During his travels, the author visited Louise Taper, Dan Weinberg and Frank Williams (he also “broke bread” with our venerable publisher Jonathan Mann, but that mercifully gets but a token mention). Louise Taper comments how ” … Everybody’s very nice to me… because … I’ve got the stuff!” Now that she’s sold her collection,
we wonder if people are still nice to her. Hey, she can always buy more stuff!! This chapter titled “The Magic of Stuff” contains the only two statements that are not accurate. One: ” … most estimates put the number of active, relatively serious collectors of Lincolniana at fifteen thousand … ” (in your dreams!) and Two: “Bogus Lincoln letters can sell for thousands of dollars apiece … ” (try $200-300!)

We enjoyed the chapter on Lincoln presenters and have to relate an anecdote told by one of their fraternity, concerning a gig near Vidalia, IL in which he appeared with a Stephen Douglas impersonator on a float. ” … This Steve Douglas they had, well, he was a good man but he was a drunk… It got real hot and sure enough, before the parade even starts, he drank what must have been eight, ten beers. So we’re on the float and he’s trying to stay upright, just having a fine old time, waving at everybody, till we turn a corner and head into the very small African-American community they had in this small town. So Steve Douglas turns to me and shouts, ‘Hey, Abe, here’s a bunch you ain’t freed yet!'” The organizers kicked the two off the float and didn’t pay them their fees. Sometimes you can’t pass on the opportunity! You know you’re wrong, but you do it anyway!

Ferguson is not only a funny writer, but very perceptive. The vignettes of the “Land of Lincoln” he shares with us are very telling of human nature. Like Lincoln, he can criticize a state-of-affairs without being mean-spirited or personal. He compares his youthful fascination with Lincoln with the interest, or lack thereof, shown by the current generation. Museums and monuments of the past are compared to those of today. The small towns and cities of 40-50 years ago have undergone drastic changes, not all for the better, and the urban planners and government functionaries, though well-intentioned, have not always exerted a benign influence.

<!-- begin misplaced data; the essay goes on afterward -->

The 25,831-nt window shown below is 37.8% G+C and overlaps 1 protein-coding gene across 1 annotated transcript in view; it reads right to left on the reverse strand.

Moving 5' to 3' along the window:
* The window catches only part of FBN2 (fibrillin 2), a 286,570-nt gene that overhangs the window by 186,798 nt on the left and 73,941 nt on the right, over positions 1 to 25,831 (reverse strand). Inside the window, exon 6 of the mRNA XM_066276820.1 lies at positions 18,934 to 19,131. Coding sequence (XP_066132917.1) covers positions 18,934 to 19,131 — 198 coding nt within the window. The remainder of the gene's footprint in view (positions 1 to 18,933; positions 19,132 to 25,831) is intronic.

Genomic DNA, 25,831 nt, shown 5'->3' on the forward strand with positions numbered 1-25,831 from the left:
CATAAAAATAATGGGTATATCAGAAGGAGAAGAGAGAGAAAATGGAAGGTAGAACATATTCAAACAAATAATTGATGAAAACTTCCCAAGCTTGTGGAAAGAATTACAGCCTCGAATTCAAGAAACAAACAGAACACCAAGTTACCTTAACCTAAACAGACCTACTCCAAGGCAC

You certainly “can’t go back home”, as the author attempted to do during his road trip on the Lincoln Heritage Trail. The glowing past can sometimes become a little tawdry and youthful illusions don’t always survive to adulthood. In discovering that the Lincoln Birthplace Log Cabin in Hodgenville is not authentic, but of a later period, Ferguson reflects: ” … Put there from the best of motives, of course, but nevertheless a thing that wasn’t what it was supposed to be. If it’s a symbol, I thought, it’s a symbol of the fate of any search for Lincoln. Even when you thought you had him nailed, even when you’d chased the story back to its source, traced him from tomb to birthplace, he slipped away like quicksilver. Lincoln the man never seemed to be where, or what, you thought he was.” Fortunately, there are some die-hard Lincoln buffs like Ferguson who feel that Lincoln ” … means a lot to the country – or should if he no longer does. By the end of my travels I was more convinced of that truth than I’d been since I was a boy … ” And, despite the feeling that he may be out-of-step with the times, he still attempts to pass on this generational bit of wisdom.

Vol. 13, No. 1-2 (Fall/Winter 2007-8)